Two Washington University scientists are reconstructing past climate and cultural shifts in the Peruvian Andes. Today, such high-altitude parts of the tropics are warming faster than the rest of the globe. What Bronwen Konecky and Sarah Baitzel discover could help predict how this delicate ecosystem might be affected in the future.
The effects of climate change cannot be handled piecemeal, argues Derek Hoeferlin. Managing 21st-century waterways will require coordination on a continental scale — and a foundational understanding of how water shapes our environment.
The university develops a new “curriculum” to help members of our community cope during the pandemic.
Not only do low-income and first-generation students at WashU have a plethora of resources available to them, they also have supportive top administrators who understand exactly what the students are dealing with, because they’re first-generation too.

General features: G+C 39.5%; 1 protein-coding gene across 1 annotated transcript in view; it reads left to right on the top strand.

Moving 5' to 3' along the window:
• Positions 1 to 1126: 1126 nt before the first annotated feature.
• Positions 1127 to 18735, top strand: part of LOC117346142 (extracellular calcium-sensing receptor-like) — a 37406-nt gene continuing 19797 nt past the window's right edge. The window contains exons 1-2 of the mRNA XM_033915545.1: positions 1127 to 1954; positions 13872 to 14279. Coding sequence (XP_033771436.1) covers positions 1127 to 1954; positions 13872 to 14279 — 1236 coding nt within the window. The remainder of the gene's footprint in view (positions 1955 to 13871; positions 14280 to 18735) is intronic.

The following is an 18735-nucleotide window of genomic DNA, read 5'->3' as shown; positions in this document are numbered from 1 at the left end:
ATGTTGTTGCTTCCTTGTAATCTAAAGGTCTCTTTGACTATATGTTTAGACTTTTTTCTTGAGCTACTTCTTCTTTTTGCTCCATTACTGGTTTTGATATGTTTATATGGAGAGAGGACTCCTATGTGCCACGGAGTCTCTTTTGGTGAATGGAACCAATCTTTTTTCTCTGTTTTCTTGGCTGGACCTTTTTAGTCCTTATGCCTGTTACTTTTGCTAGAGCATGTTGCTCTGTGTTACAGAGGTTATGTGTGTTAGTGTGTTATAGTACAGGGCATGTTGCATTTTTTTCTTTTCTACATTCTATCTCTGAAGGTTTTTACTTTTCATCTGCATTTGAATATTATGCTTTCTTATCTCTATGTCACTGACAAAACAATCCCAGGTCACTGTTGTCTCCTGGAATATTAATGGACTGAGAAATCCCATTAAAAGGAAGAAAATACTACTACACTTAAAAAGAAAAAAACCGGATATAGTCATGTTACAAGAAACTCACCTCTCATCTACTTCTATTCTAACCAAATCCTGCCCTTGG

Helping first-generation and low-income students means looking beyond applications and really figuring out the need.
In 2020, so much about what we know to be normal came to a grinding halt for the WashU community. One week in March, we’re looking ahead to spring break, and then suddenly it’s an unending hiatus. Yet the work of the university, and its families, goes on.
WashU alumni are among the researchers working around-the-clock on the Pfizer-BioNTech vaccine. They say they won’t rest until there are no more deaths from COVID-19.
Nine Washington University scholars ruminate on race, COVID-19, police brutality and America as the house of pain.
A look at how Washington University came together in the spring and summer to respond to the COVID-19 outbreak — and to prepare for a fall semester that is anything but back to normal.
Professor Emeritus Wayne Fields reflects on the transformative leadership of Bill Danforth.
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